“I want to live, I want to give. I’ve been a miner for a heart of gold. It’s these expressions, I never give. That keeps me searching for a heart of gold.” The words from “Heart of Gold” ring true to many. We are searching for a heart of gold; all of us in one way, shape or form. Neil Young, like some of the others I have written about, is our conscious. Like Bruce Springsteen, Bob Dylan, Jim Croce, Gordon Lightfoot and Harry Chapin, he sang about us. Our trials and tribulations. Like Dylan, he told us what was wrong in the world – he could just play a meaner guitar.

To appreciate fully the greatness of Neil Young, I would encourage you to give some compilation of his songs a listen on a long trip somewhere. I have a CD called “Decade” which is a two disc set, which seem to always have one of the two in my car’s CD player. Yes, I am an Old Fart, I know. One of his conscious testing songs still resonates today – “Southern Man.” Read on and tell me if you agree: “Southern man, better keep your head. Don’t forget what your good book said. Southern change gonna come at last. Now your crosses are burning fast. Southern man.” Please know that I am from the south. Yet, there are cadres of people who have become quite exclusionary, which is giving the south a bad name once again. This is very frustrating to many, but our voices aren’t as newsworthy as the loud and proud neighbors we have.

Another favorite is “Old Man.” It tells the tale of how the old man was once just like the young rebel. “Old man, look at my life, I’m a lot like you were…. Old man, look at my life, twenty-four and there is so much more.” The times were different, but the arguments are similar. Let me live my life. It is mine not yours. This argument has been going for years and will go on tomorrow. Mark Twain once lamented how stupid his father was when he was a teenager and how smart he became once Twain got in his twenties. That was written more than 125 years ago. He could write it 125 years into the future and it would still be true.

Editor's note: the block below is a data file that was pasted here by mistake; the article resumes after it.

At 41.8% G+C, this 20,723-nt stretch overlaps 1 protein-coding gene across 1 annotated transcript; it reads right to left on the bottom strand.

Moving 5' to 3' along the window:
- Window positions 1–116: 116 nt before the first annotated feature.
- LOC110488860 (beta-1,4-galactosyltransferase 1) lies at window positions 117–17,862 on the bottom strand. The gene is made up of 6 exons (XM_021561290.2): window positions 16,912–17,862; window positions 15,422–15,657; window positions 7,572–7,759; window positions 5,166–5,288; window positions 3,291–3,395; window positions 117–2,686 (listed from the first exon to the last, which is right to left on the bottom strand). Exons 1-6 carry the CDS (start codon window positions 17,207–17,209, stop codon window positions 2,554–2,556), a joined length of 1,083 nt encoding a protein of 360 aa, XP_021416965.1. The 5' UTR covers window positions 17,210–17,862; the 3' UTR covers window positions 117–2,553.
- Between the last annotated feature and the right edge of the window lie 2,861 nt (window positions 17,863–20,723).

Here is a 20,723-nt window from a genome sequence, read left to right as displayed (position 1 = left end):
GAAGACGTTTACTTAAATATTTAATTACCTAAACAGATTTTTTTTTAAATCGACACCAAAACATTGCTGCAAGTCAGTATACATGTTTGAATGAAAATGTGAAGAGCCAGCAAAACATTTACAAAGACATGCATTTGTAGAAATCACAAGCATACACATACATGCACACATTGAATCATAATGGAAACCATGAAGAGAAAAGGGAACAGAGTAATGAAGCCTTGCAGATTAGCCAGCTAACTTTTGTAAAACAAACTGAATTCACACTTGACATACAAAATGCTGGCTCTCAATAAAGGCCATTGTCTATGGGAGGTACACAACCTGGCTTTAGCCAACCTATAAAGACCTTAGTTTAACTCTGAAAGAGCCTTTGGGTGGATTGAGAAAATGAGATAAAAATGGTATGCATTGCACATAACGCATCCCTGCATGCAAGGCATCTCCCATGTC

One of the best tunes he wrote with a very distinctive title is “Cinnamon Girl.”  He describes her as “A dreamer of pictures, I run in the night. You can see us together, chasing the moonlight. My Cinnamon Girl.” I think he uses Cinnamon as it is spicy and often used with something sweet. At least that is the conclusion I like to believe is true. But, the song is evocative in many ways. Give it a listen and see if you concur.

There so many to choose from – “Helpless” is a favorite. If you get a chance to see The Band’s final concert movie “The Last Waltz”, look for Joni Mitchell singing a haunting back-up to “Helpless” with Young.  “Ohio” is an anthem against President Richard Nixon for allowing the national guard to be called out on college students at Kent State, where an itchy trigger finger caused students to die. This was one of the more avoidable tragedies in our country and was a damn shame.”Down by the River”, “Cowgirl in the Sand”, “The Needle and the Damage Done”, “Like a Hurricane”, “Long May You Run” and “Sugar Mountain” are all terrific. He has so many songs, that I have likely left off someone’s favorite.

Let me close with one he wrote during the time of the first President George Bush, back when our homeless problem was becoming worse, the war on drugs was failing miserably and we tended to speak in platitudes, some of which you may recognize. “Keep on Rockin in the Free World” is an anthem*. To me it says, I am still here and this is a great place to be, but quit screwing people over: “We got a thousands points of light, for the homeless man. We got a kinder, gentler machine gun hand….Got a man of the people says to ‘keep hope alive.’ Got fuel to burn, got roads to drive…Keep on rockin in the free world…”

One of the reasons I like this song is politicians and leaders like to speak in buzz words or say things that sound great. Yet, talk is cheap. You need to make a move to make a difference. People were dying on the street, yet little was done by leadership. Plus, I like it as he showed he still had the knack. The 1980’s had some good songs, but it was a decade of big hair bands whose lyrics and music were fairly straightforward and similar. This song made a statement by its words, as well as made a statement by its tune. But, the other reason it resonated as one month after its release, the Berlin Wall fell and it became an anthem for “rockin in the free world.”

Neil, you have been our conscience for a long time. We love the important words, the storytelling and the music. We love that you stand up for what you believe. Keep on rocking for a free world and mining for that heart of gold.